Wild Strawberries Revisited

The past few weeks here in the United States, we have experienced  something of a stir about the publication of Harper Lee’s “new” novel, Go Set a Watchman, which is a sequel to Ms. Lee’s 1960 acclaimed novel, To Kill a Mocking Bird.  This much anticipated book has taken 55 years to finally appear—the reasons for which I will not go into here.  Much of the controversy about the book is not just literary; it has to do with the fact that it appears the central character (of both books), attorney Atticus Finch, is not the man we thought him to be, prompting more than one front page article on the subject in the New York Times.  Why should there be such an interest in a fictional character?   Well, maybe some of that interest has had to do with actor Gregory Peck’s superb interpretation of him in the 1962 film adaptation of the first book.  But beyond that, a lot has to do with the peculiar and rare phenomenon where a fictional character becomes much more than a fictional character; in fact, takes on a life of its own.  And what particularly intrigued me, as I have learned in following the controversy, is the fact that more has been written about the character Atticus Finch in journals aimed at the legal profession than in literary ones.  This non-literary fascination with Atticus Finch recalls to mind a similar such fascination with the character Isak Borg of Ingmar Bergman’s 1957 film Wild Strawberries.

The name Isak Borg is probably not well known to the general public—and that also includes the film-going public.  But he is well-known to the mental health profession in America; and that is for two important reasons.  The first is because Isak Borg is seventy-six years old, which is unusually old for the main character of a film.  The second reason is that in America, mental health professionals (e.g. psychiatrists) are severely restricted in writing about their patients in professional journals.  Furthermore, they are usually prohibited from writing about the perceived mental problems of people they have never treated, particularly public figures.  So who can they write about?  Why fictional characters, of course.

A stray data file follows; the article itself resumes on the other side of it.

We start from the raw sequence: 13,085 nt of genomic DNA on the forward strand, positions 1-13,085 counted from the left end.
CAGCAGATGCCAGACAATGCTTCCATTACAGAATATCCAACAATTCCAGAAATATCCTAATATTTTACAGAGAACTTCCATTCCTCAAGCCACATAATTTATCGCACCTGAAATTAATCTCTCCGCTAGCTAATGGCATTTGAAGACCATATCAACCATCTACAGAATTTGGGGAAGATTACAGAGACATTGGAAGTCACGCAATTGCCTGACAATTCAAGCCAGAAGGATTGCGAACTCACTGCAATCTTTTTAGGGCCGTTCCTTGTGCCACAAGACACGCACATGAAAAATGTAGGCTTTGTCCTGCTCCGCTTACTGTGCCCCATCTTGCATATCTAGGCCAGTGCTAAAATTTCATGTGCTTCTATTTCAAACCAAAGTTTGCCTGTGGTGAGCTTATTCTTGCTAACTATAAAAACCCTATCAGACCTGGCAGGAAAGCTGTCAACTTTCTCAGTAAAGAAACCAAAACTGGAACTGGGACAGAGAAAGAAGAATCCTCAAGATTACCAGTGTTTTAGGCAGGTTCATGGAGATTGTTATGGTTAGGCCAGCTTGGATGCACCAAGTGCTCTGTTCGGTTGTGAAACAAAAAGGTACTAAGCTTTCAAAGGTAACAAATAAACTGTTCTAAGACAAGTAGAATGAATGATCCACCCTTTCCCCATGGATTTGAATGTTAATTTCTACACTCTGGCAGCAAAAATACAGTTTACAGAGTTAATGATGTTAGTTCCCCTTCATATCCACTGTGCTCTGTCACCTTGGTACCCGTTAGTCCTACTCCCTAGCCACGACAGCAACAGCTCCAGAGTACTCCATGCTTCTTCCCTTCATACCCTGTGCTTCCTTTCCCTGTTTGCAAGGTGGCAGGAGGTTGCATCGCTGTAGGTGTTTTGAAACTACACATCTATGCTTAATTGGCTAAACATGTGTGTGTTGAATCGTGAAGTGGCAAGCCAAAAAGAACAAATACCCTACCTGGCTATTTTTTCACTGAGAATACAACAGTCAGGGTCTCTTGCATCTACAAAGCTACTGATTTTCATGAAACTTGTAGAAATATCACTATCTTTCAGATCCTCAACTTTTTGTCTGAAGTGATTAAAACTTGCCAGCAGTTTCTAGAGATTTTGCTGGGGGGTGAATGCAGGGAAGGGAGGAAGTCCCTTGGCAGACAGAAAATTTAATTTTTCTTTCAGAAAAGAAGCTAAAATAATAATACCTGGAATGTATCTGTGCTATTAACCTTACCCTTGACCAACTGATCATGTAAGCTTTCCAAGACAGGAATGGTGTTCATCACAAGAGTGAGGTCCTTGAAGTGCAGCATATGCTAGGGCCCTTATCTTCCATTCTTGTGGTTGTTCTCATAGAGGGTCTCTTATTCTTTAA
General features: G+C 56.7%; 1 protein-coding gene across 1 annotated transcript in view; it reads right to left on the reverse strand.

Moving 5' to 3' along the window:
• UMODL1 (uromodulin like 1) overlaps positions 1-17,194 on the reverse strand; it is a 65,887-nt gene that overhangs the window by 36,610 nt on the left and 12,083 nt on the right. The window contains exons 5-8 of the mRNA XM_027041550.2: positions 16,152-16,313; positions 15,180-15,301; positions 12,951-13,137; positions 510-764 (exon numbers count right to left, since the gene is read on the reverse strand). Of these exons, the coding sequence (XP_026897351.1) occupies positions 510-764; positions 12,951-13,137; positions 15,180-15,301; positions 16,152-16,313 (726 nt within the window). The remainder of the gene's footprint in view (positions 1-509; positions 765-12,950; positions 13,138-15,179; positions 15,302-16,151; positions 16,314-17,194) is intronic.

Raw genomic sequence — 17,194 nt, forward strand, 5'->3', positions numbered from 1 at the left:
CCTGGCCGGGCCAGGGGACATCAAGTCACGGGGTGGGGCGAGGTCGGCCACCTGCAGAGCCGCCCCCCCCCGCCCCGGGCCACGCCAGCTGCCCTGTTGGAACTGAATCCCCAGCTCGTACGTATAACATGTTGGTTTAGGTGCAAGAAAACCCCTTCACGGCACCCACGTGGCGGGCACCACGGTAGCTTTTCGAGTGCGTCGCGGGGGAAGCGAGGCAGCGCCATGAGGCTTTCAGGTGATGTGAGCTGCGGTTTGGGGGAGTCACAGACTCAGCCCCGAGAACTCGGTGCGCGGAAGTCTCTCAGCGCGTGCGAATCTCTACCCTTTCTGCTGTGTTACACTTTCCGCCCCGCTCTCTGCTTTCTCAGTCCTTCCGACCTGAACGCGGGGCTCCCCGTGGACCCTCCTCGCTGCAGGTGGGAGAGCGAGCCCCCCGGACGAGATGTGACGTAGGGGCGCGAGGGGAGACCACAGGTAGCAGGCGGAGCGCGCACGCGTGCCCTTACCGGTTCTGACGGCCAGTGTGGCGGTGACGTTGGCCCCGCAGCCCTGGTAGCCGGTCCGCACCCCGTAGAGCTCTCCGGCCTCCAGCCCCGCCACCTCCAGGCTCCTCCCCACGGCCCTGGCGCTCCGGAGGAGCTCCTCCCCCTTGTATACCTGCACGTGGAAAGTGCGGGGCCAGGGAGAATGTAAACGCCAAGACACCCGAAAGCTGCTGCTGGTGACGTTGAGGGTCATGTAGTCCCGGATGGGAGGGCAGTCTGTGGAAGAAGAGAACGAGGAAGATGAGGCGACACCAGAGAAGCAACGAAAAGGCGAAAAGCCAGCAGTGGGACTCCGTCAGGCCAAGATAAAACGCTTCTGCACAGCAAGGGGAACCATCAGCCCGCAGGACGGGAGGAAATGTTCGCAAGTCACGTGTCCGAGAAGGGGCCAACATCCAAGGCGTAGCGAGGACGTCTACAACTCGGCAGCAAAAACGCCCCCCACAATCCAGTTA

The use of literature to illustrate an important theory is not new to the field of mental health: Sigmund Freud, the father of psychoanalysis, used a character from ancient Greek drama, Oedipus, to formulate one of his most important theories—the oedipal complex.  Although Freud had no knowledge of the film Wild Strawberries—he died years before the film was made– the film made a distinct impression on three people who are/were practitioners  of the field that Freud helped pioneer: psychotherapy; I will recount some of those impressions now.

Dr. Harvey Greenberg in an article entitled “The Rags of Time” (1975) subjects Isak Borg to the rigors of psychoanalysis.  Characterizing his study as “psychoanalytic notes on Ingmar Bergman’s Wild Strawberries,” Dr. Greenberg pays particular attention to Isak’s childhood relationship with his mother, whose perceived coldness figured prominently in the psychological and emotional problems that plagued Borg throughout his life.   Dr. Greenberg also provides a Freudian interpretation to the many dreams of Wild Strawberries.  In particular, he points out that at least one of the dreams in the film was what Freud termed an “examination” dream, in which the dreamer finds himself taking an exam in which he is ill-prepared for ;  however, the purpose of such a dream is to reassure the dreamer of  his ability to handle and resolve current stress or neurotic conflict in his life.  This is perhaps a key to understanding Isak Borg’s character: for most of his life Isak had to overcome disappointment ithat he was ill-prepared for: e.g. his fiancée abandoning him, a loveless marriage and an unfaithful wife; but persevere he always did.  (It should be noted that in Swedish the word borg means fortress.)